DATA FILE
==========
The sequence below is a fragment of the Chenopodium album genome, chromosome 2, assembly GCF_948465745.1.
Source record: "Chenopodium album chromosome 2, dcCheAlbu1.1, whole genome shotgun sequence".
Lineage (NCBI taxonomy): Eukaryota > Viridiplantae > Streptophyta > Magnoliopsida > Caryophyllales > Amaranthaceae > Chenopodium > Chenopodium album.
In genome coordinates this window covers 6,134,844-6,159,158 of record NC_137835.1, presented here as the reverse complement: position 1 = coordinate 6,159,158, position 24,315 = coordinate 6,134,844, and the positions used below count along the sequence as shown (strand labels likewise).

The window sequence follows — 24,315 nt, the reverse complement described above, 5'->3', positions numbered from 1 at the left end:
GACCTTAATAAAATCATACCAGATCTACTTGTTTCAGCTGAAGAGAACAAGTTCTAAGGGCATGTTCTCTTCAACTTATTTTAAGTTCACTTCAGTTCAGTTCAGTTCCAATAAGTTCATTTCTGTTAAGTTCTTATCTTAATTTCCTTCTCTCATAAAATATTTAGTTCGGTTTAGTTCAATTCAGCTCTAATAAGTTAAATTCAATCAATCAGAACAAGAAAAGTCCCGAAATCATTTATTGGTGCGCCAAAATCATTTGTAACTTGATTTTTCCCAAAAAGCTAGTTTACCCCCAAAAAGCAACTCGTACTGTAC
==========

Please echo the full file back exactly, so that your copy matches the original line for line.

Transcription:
The sequence below is a fragment of the Chenopodium album genome, chromosome 2, assembly GCF_948465745.1.
Source record: "Chenopodium album chromosome 2, dcCheAlbu1.1, whole genome shotgun sequence".
Lineage (NCBI taxonomy): Eukaryota > Viridiplantae > Streptophyta > Magnoliopsida > Caryophyllales > Amaranthaceae > Chenopodium > Chenopodium album.
In genome coordinates this window covers 6,134,844-6,159,158 of record NC_137835.1, presented here as the reverse complement: position 1 = coordinate 6,159,158, position 24,315 = coordinate 6,134,844, and the positions used below count along the sequence as shown (strand labels likewise).

The window sequence follows — 24,315 nt, the reverse complement described above, 5'->3', positions numbered from 1 at the left end:
GACCTTAATAAAATCATACCAGATCTACTTGTTTCAGCTGAAGAGAACAAGTTCTAAGGGCATGTTCTCTTCAACTTATTTTAAGTTCACTTCAGTTCAGTTCAGTTCCAATAAGTTCATTTCTGTTAAGTTCTTATCTTAATTTCCTTCTCTCATAAAATATTTAGTTCGGTTTAGTTCAATTCAGCTCTAATAAGTTAAATTCAATCAATCAGAACAAGAAAAGTCCCGAAATCATTTATTGGTGCGCCAAAATCATTTGTAACTTGATTTTTCCCAAAAAGCTAGTTTACCCCCAAAAAGCAACTCGTACTGTAC